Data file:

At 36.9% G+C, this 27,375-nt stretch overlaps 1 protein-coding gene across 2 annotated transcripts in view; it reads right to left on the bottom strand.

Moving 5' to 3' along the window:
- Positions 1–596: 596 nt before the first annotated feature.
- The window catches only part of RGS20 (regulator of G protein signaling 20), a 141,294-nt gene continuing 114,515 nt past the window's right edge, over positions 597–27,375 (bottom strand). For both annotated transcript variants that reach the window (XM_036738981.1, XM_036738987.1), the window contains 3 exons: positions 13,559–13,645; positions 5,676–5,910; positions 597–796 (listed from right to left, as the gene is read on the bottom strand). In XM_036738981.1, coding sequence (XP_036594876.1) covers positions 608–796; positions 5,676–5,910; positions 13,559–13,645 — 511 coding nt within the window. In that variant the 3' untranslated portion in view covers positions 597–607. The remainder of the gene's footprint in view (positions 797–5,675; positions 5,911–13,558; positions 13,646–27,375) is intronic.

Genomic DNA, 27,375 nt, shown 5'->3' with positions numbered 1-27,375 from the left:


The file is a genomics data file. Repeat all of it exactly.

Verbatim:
At 36.9% G+C, this 27,375-nt stretch overlaps 1 protein-coding gene across 2 annotated transcripts in view; it reads right to left on the bottom strand.

Moving 5' to 3' along the window:
- Positions 1–596: 596 nt before the first annotated feature.
- The window catches only part of RGS20 (regulator of G protein signaling 20), a 141,294-nt gene continuing 114,515 nt past the window's right edge, over positions 597–27,375 (bottom strand). For both annotated transcript variants that reach the window (XM_036738981.1, XM_036738987.1), the window contains 3 exons: positions 13,559–13,645; positions 5,676–5,910; positions 597–796 (listed from right to left, as the gene is read on the bottom strand). In XM_036738981.1, coding sequence (XP_036594876.1) covers positions 608–796; positions 5,676–5,910; positions 13,559–13,645 — 511 coding nt within the window. In that variant the 3' untranslated portion in view covers positions 597–607. The remainder of the gene's footprint in view (positions 797–5,675; positions 5,911–13,558; positions 13,646–27,375) is intronic.

Genomic DNA, 27,375 nt, shown 5'->3' with positions numbered 1-27,375 from the left: